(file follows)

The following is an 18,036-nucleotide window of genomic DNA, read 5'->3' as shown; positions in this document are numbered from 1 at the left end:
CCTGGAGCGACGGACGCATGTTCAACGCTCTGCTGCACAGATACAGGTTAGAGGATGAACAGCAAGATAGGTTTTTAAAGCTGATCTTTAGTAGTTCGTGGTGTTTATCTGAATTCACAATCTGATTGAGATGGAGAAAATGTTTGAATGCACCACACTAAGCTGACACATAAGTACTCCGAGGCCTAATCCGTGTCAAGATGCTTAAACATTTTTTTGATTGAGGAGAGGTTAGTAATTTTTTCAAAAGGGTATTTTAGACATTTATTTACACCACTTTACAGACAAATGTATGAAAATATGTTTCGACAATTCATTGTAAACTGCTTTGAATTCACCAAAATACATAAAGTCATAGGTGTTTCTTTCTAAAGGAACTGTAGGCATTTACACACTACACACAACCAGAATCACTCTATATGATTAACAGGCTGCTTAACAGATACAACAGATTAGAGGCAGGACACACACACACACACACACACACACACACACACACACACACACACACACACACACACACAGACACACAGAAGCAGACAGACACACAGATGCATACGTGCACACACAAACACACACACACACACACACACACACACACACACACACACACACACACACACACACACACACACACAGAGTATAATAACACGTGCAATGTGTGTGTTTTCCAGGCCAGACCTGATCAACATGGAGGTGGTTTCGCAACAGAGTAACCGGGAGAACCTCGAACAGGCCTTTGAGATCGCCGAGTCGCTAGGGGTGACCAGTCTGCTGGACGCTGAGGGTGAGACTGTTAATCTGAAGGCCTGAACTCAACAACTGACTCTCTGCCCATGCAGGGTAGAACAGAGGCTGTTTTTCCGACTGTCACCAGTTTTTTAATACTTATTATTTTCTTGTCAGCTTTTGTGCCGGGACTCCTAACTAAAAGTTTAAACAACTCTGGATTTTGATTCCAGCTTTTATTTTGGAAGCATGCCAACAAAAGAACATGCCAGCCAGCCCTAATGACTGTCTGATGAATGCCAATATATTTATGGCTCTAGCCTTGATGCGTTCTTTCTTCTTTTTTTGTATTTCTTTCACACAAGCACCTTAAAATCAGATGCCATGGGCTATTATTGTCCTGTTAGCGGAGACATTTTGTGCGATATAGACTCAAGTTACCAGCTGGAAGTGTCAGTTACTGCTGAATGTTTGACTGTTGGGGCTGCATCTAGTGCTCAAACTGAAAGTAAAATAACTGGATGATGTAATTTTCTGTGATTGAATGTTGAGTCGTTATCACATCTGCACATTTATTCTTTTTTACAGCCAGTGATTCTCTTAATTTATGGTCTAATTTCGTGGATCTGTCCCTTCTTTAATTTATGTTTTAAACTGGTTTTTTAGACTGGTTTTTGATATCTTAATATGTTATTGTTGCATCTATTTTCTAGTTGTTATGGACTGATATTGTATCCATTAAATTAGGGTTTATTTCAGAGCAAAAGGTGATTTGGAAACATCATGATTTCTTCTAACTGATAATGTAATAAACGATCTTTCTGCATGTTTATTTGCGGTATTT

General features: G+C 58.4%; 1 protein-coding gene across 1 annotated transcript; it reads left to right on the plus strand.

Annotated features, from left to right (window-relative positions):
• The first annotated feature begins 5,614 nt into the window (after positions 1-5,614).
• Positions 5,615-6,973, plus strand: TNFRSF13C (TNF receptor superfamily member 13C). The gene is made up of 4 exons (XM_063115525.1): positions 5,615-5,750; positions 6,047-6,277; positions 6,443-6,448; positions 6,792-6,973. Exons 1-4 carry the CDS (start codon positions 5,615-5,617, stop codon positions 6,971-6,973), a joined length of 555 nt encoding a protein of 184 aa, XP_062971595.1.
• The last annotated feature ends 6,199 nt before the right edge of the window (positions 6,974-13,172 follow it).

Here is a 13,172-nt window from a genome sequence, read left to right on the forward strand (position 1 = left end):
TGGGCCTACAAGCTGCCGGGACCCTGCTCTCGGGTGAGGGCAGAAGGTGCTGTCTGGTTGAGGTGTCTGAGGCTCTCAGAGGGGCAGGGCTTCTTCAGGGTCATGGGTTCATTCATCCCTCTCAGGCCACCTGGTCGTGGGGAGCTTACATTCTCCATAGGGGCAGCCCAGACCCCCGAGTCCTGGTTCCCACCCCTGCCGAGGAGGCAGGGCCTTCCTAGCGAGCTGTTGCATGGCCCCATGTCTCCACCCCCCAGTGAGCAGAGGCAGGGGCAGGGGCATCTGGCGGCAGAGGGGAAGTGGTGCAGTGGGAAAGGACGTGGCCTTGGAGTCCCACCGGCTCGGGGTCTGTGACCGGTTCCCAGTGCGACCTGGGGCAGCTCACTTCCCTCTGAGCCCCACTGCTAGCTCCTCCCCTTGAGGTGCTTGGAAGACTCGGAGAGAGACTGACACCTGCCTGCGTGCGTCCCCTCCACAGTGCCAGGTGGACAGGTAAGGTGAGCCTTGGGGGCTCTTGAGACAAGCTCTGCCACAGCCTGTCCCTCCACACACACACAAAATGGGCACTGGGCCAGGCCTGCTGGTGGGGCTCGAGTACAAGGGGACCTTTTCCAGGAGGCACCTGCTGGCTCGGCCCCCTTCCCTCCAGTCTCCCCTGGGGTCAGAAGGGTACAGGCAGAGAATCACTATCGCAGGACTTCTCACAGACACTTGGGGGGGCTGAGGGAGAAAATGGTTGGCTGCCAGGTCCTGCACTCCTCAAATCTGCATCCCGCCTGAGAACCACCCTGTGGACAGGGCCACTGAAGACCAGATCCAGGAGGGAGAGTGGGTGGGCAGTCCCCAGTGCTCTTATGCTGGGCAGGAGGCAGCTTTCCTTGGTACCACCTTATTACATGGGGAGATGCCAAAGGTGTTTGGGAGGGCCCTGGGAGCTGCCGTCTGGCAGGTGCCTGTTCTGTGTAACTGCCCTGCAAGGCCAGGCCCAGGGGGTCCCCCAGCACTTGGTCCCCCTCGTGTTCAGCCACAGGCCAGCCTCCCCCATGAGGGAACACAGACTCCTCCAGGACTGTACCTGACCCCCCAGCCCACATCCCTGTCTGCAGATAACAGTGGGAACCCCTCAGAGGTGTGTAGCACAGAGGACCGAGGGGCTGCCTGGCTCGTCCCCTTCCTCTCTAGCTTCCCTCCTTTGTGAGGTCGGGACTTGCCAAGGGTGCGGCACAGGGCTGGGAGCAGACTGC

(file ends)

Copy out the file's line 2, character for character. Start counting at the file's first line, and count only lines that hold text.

CCTGGAGCGACGGACGCATGTTCAACGCTCTGCTGCACAGATACAGGTTAGAGGATGAACAGCAAGATAGGTTTTTAAAGCTGATCTTTAGTAGTTCGTGGTGTTTATCTGAATTCACAATCTGATTGAGATGGAGAAAATGTTTGAATGCACCACACTAAGCTGACACATAAGTACTCCGAGGCCTAATCCGTGTCAAGATGCTTAAACATTTTTTTGATTGAGGAGAGGTTAGTAATTTTTTCAAAAGGGTATTTTAGACATTTATTTACACCACTTTACAGACAAATGTATGAAAATATGTTTCGACAATTCATTGTAAACTGCTTTGAATTCACCAAAATACATAAAGTCATAGGTGTTTCTTTCTAAAGGAACTGTAGGCATTTACACACTACACACAACCAGAATCACTCTATATGATTAACAGGCTGCTTAACAGATACAACAGATTAGAGGCAGGACACACACACACACACACACACACACACACACACACACACACACACACACACACACACACAGACACACAGAAGCAGACAGACACACAGATGCATACGTGCACACACAAACACACACACACACACACACACACACACACACACACACACACACACACACACACACACACACACACAGAGTATAATAACACGTGCAATGTGTGTGTTTTCCAGGCCAGACCTGATCAACATGGAGGTGGTTTCGCAACAGAGTAACCGGGAGAACCTCGAACAGGCCTTTGAGATCGCCGAGTCGCTAGGGGTGACCAGTCTGCTGGACGCTGAGGGTGAGACTGTTAATCTGAAGGCCTGAACTCAACAACTGACTCTCTGCCCATGCAGGGTAGAACAGAGGCTGTTTTTCCGACTGTCACCAGTTTTTTAATACTTATTATTTTCTTGTCAGCTTTTGTGCCGGGACTCCTAACTAAAAGTTTAAACAACTCTGGATTTTGATTCCAGCTTTTATTTTGGAAGCATGCCAACAAAAGAACATGCCAGCCAGCCCTAATGACTGTCTGATGAATGCCAATATATTTATGGCTCTAGCCTTGATGCGTTCTTTCTTCTTTTTTTGTATTTCTTTCACACAAGCACCTTAAAATCAGATGCCATGGGCTATTATTGTCCTGTTAGCGGAGACATTTTGTGCGATATAGACTCAAGTTACCAGCTGGAAGTGTCAGTTACTGCTGAATGTTTGACTGTTGGGGCTGCATCTAGTGCTCAAACTGAAAGTAAAATAACTGGATGATGTAATTTTCTGTGATTGAATGTTGAGTCGTTATCACATCTGCACATTTATTCTTTTTTACAGCCAGTGATTCTCTTAATTTATGGTCTAATTTCGTGGATCTGTCCCTTCTTTAATTTATGTTTTAAACTGGTTTTTTAGACTGGTTTTTGATATCTTAATATGTTATTGTTGCATCTATTTTCTAGTTGTTATGGACTGATATTGTATCCATTAAATTAGGGTTTATTTCAGAGCAAAAGGTGATTTGGAAACATCATGATTTCTTCTAACTGATAATGTAATAAACGATCTTTCTGCATGTTTATTTGCGGTATTT